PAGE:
What’s fun for most of us can be scary or dangerous for our pets. Here’s a few thoughts to mull over this Halloween.
Toxins – many of our exotic pets love to chew. Chocolate, sugary treats and caffeine are common items this weekend that should be kept out of reach. Keep an eye on that bowl of candy or decorations.
Costumes and Decorations – watch out for flying hazards, novel items to chew or hiding places that your little critter could get stuck in. String, buttons, toxic bits of dangling costumes or decorations are attractive but could cause serious health issues. Don’t allow access to anything you aren’t sure is healthy.
Activity – stress from the constantly ringing doorbell, loud party noises or exciting decorations that make noise can all result in an unhappy or sick pet. Make sure your pet has a quiet and calm place to wait out the storm.
Pumpkins – while pumpkins are more of a concern for the active and larger pet (dogs, cats, large bunnies) they can be a tasty treat for others (birds, turtles, tortoises….). Just make sure no toxic paints or decorations are left on the item to be eaten. Also, if that pumpkin was carved and set out a few days ago…it’s probably not something you want to eat.
Candles – the main concern here is a fire hazard if your frightened pet knocks one over. It’s never a good idea to leave unattended candles in a house.
Most dog and cat owners are aware that the holidays can be a dangerous time for our furry companions – I had a cat who used to eat all ribbons. My Christmas tree looked so sad with boring packages beneath it. That is, until I got a cat who ate the tree. So bye-bye Christmas tree and branches all around the house.
Our exotic pets have some of the same issues. Birds, rabbits and rodents should be on the lookout for the following:
Holiday trees and Plants can have toxins in or on them – some trees are sprayed with chemicals and the water at the base may have fertilizers in it. Toxic holiday plants include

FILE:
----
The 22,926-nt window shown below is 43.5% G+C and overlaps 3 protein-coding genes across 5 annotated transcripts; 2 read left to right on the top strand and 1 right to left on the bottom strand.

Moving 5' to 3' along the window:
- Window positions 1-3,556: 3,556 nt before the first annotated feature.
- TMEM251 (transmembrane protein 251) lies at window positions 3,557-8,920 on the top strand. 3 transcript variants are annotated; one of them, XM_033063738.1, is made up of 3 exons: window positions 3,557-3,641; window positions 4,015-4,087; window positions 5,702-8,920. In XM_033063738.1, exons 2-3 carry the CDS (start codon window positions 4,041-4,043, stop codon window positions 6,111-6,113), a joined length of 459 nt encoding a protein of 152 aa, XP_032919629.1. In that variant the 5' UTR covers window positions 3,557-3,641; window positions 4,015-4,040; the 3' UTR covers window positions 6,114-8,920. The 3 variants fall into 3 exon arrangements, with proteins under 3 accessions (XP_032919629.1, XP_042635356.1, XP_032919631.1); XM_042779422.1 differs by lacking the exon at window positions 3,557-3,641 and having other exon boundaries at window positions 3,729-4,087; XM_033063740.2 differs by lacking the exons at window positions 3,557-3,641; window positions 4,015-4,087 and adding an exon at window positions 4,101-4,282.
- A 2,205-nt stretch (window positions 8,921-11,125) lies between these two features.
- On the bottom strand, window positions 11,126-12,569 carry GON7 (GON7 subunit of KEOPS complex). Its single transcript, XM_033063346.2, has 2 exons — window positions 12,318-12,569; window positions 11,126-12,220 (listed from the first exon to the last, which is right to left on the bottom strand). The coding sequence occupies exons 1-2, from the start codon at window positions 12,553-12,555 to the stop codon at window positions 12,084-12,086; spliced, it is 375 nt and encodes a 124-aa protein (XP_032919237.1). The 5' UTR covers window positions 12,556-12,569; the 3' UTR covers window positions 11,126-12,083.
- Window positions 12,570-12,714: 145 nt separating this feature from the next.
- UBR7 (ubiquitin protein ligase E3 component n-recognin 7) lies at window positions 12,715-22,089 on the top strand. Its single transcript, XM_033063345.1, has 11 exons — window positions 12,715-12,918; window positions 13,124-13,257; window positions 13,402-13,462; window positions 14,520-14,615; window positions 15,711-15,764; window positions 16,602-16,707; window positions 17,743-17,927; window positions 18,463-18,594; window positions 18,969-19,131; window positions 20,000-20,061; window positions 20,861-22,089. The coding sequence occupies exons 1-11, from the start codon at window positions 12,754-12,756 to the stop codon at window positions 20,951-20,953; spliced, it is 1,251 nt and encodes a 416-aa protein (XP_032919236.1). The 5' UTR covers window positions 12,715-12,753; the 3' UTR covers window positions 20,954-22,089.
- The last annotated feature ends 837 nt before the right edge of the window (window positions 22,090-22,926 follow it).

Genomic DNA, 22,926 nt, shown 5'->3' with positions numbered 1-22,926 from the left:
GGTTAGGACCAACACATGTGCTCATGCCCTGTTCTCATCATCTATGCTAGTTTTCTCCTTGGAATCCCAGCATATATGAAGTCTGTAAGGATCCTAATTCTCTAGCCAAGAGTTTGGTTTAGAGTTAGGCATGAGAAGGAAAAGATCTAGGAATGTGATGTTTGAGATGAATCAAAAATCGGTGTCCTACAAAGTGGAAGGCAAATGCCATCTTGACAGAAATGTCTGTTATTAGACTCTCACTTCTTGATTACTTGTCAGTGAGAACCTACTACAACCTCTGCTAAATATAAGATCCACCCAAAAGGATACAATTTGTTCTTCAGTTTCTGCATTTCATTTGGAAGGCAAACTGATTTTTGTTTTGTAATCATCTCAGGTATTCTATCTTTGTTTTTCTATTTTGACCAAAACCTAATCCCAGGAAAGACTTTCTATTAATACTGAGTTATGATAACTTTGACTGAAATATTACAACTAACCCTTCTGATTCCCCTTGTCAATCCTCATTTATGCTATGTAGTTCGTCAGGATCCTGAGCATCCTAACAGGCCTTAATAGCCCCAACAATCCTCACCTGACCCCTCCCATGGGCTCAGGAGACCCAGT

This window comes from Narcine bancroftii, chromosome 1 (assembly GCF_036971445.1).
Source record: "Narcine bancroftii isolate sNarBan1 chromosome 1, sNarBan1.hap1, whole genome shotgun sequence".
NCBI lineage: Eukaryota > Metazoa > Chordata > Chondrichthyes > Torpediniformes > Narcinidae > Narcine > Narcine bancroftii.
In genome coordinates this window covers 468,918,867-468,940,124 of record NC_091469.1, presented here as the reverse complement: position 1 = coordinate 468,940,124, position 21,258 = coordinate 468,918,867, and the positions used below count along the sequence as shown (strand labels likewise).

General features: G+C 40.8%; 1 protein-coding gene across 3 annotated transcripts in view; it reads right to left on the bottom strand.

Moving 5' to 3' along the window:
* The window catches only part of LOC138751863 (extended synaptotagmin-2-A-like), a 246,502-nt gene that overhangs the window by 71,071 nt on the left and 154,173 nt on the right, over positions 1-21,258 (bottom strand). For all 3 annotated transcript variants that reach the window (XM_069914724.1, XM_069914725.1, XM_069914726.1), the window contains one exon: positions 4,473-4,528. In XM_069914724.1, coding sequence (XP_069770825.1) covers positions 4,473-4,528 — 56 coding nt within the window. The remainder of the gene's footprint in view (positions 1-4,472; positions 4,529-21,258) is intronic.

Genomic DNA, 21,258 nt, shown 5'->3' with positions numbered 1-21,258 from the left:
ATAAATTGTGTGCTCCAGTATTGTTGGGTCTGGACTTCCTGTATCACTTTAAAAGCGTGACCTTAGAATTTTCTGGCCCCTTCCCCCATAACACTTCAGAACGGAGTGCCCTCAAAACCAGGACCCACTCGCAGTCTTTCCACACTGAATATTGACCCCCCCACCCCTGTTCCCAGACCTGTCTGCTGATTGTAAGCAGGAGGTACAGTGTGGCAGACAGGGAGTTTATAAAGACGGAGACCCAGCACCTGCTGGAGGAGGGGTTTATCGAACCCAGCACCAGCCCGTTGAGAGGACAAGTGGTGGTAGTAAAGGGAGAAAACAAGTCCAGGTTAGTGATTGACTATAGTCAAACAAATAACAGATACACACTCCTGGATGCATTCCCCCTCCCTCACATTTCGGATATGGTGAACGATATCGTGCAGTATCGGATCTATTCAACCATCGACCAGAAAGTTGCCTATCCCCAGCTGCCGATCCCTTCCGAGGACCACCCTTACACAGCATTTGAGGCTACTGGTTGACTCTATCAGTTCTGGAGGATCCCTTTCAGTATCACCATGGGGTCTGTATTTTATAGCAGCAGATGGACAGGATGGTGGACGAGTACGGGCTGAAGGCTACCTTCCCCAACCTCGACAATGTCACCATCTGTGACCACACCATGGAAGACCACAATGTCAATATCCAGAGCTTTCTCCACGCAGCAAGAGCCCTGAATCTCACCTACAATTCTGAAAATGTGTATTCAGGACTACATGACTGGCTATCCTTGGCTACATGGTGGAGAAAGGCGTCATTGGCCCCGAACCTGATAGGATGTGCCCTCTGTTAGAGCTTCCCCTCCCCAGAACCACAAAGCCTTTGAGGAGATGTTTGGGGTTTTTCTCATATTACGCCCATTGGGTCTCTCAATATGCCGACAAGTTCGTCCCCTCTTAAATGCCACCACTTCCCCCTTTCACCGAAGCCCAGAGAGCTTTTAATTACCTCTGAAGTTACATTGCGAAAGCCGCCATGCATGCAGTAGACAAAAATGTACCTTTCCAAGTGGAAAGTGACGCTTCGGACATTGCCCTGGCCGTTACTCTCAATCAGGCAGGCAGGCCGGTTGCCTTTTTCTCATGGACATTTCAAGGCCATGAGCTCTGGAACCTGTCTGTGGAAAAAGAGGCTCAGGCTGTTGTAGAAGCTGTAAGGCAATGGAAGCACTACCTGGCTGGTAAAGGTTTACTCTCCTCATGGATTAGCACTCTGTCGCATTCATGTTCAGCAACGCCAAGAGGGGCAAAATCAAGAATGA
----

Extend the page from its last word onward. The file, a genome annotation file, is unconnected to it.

English Ivy (Hedera helix)
Holly (Iles spp.)
Mistletoe (Viscum album)
Poinsettia (Euphorbia pulcherrima)
Yew (Cephalotaxus sp.)
Lilies, Laurel and Christmas Rose
Decorations run the gamut of possible problems.
Physical hazards such as getting stuck in them and wounds due to broken glass or metal parts.
Holiday decorations are often cheaply made and may be contaminated with toxic metals.
Tinsel and ribbons can cause obstruction in the stomach or intestines.
Metallic wrapping paper can be either a toxin or cause an obstruction.
Electric Wires are often in new and fun spaces – they may cause burns and even death if a pet bites down too hard.
Fumes and Smoke.
Scented candles, room fresheners, ornaments…
Extra household cleaning with strong chemicals
Avoid fire logs that contain toxins or smoky irritants which are a special hazard to birds.
Cooking – holidays often mean an increase in kitchen activity
More pots of boiling water, hot pans, cookies or candies available for stealing.
The usual suspects should not be shared with pets (caffeine, avocado, alcohol and chocolate).
Avoid novel or excessive food sharing because these can cause GI upset.
Holiday Stress is not just for humans.
Novel decorations, increased activity, visitors and guests can all be upsetting for some of our more shy pets.
Guests that are not familiar with birds, rabbits and rodents may not be able to read their body language – and no one wants a “bite-fling” injury!
I recommend discouraging furry visitors – unless your pet has previously been introduced – because the holidays are hard enough without bringing a predator into the home.
Just in case – know when your veterinarian is open (or closed) this December/January, know which emergency clinic you can take your exotic pet to, and know the poison control phone number ASPCA (888) 426-4435.